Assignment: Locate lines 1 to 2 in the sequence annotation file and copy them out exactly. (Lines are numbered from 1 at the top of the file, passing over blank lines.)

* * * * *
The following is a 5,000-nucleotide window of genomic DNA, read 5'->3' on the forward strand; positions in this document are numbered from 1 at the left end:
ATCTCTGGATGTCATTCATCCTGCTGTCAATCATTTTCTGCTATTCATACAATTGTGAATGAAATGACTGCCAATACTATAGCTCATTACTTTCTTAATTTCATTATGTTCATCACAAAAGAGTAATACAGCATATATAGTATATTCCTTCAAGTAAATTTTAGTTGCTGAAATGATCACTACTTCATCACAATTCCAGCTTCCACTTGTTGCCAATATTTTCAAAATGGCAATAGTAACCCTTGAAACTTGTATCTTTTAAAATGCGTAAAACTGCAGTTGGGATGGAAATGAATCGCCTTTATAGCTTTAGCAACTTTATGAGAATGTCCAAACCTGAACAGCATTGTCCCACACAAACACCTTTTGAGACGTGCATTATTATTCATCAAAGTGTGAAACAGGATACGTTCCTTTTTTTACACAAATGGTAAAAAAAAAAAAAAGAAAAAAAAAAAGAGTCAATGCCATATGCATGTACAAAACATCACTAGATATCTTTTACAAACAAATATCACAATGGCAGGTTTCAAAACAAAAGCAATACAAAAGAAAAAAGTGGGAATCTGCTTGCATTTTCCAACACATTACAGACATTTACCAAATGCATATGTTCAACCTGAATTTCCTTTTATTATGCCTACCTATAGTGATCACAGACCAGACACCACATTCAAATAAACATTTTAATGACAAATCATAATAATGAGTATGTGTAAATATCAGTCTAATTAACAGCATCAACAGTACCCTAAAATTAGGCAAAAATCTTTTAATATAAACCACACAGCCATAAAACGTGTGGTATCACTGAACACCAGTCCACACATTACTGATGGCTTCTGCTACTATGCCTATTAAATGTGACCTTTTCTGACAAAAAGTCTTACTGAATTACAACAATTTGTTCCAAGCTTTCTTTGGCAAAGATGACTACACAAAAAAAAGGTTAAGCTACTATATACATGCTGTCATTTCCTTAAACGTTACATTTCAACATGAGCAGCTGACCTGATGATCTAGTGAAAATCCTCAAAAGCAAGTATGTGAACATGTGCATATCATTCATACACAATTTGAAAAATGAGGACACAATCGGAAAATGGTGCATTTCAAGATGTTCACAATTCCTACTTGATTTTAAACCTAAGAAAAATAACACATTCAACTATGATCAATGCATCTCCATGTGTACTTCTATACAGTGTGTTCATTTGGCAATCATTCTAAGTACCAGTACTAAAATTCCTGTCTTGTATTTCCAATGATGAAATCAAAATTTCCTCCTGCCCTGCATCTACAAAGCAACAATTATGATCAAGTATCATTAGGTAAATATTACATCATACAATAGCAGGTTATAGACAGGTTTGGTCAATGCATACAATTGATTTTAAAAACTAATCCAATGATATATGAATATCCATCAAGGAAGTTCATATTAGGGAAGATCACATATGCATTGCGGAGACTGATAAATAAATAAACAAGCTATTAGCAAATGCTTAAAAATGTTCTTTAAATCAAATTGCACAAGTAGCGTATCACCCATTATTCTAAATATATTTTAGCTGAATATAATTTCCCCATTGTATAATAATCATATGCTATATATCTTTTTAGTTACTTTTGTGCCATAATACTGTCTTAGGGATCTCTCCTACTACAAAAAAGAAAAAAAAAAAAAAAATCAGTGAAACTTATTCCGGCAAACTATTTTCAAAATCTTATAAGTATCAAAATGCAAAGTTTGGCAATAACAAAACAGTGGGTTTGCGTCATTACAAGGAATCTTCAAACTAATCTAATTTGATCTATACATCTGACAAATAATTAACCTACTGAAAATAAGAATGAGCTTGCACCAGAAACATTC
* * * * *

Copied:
The following is a 5,000-nucleotide window of genomic DNA, read 5'->3' on the forward strand; positions in this document are numbered from 1 at the left end:
ATCTCTGGATGTCATTCATCCTGCTGTCAATCATTTTCTGCTATTCATACAATTGTGAATGAAATGACTGCCAATACTATAGCTCATTACTTTCTTAATTTCATTATGTTCATCACAAAAGAGTAATACAGCATATATAGTATATTCCTTCAAGTAAATTTTAGTTGCTGAAATGATCACTACTTCATCACAATTCCAGCTTCCACTTGTTGCCAATATTTTCAAAATGGCAATAGTAACCCTTGAAACTTGTATCTTTTAAAATGCGTAAAACTGCAGTTGGGATGGAAATGAATCGCCTTTATAGCTTTAGCAACTTTATGAGAATGTCCAAACCTGAACAGCATTGTCCCACACAAACACCTTTTGAGACGTGCATTATTATTCATCAAAGTGTGAAACAGGATACGTTCCTTTTTTTACACAAATGGTAAAAAAAAAAAAAAGAAAAAAAAAAAGAGTCAATGCCATATGCATGTACAAAACATCACTAGATATCTTTTACAAACAAATATCACAATGGCAGGTTTCAAAACAAAAGCAATACAAAAGAAAAAAGTGGGAATCTGCTTGCATTTTCCAACACATTACAGACATTTACCAAATGCATATGTTCAACCTGAATTTCCTTTTATTATGCCTACCTATAGTGATCACAGACCAGACACCACATTCAAATAAACATTTTAATGACAAATCATAATAATGAGTATGTGTAAATATCAGTCTAATTAACAGCATCAACAGTACCCTAAAATTAGGCAAAAATCTTTTAATATAAACCACACAGCCATAAAACGTGTGGTATCACTGAACACCAGTCCACACATTACTGATGGCTTCTGCTACTATGCCTATTAAATGTGACCTTTTCTGACAAAAAGTCTTACTGAATTACAACAATTTGTTCCAAGCTTTCTTTGGCAAAGATGACTACACAAAAAAAAGGTTAAGCTACTATATACATGCTGTCATTTCCTTAAACGTTACATTTCAACATGAGCAGCTGACCTGATGATCTAGTGAAAATCCTCAAAAGCAAGTATGTGAACATGTGCATATCATTCATACACAATTTGAAAAATGAGGACACAATCGGAAAATGGTGCATTTCAAGATGTTCACAATTCCTACTTGATTTTAAACCTAAGAAAAATAACACATTCAACTATGATCAATGCATCTCCATGTGTACTTCTATACAGTGTGTTCATTTGGCAATCATTCTAAGTACCAGTACTAAAATTCCTGTCTTGTATTTCCAATGATGAAATCAAAATTTCCTCCTGCCCTGCATCTACAAAGCAACAATTATGATCAAGTATCATTAGGTAAATATTACATCATACAATAGCAGGTTATAGACAGGTTTGGTCAATGCATACAATTGATTTTAAAAACTAATCCAATGATATATGAATATCCATCAAGGAAGTTCATATTAGGGAAGATCACATATGCATTGCGGAGACTGATAAATAAATAAACAAGCTATTAGCAAATGCTTAAAAATGTTCTTTAAATCAAATTGCACAAGTAGCGTATCACCCATTATTCTAAATATATTTTAGCTGAATATAATTTCCCCATTGTATAATAATCATATGCTATATATCTTTTTAGTTACTTTTGTGCCATAATACTGTCTTAGGGATCTCTCCTACTACAAAAAAGAAAAAAAAAAAAAAAATCAGTGAAACTTATTCCGGCAAACTATTTTCAAAATCTTATAAGTATCAAAATGCAAAGTTTGGCAATAACAAAACAGTGGGTTTGCGTCATTACAAGGAATCTTCAAACTAATCTAATTTGATCTATACATCTGACAAATAATTAACCTACTGAAAATAAGAATGAGCTTGCACCAGAAACATTC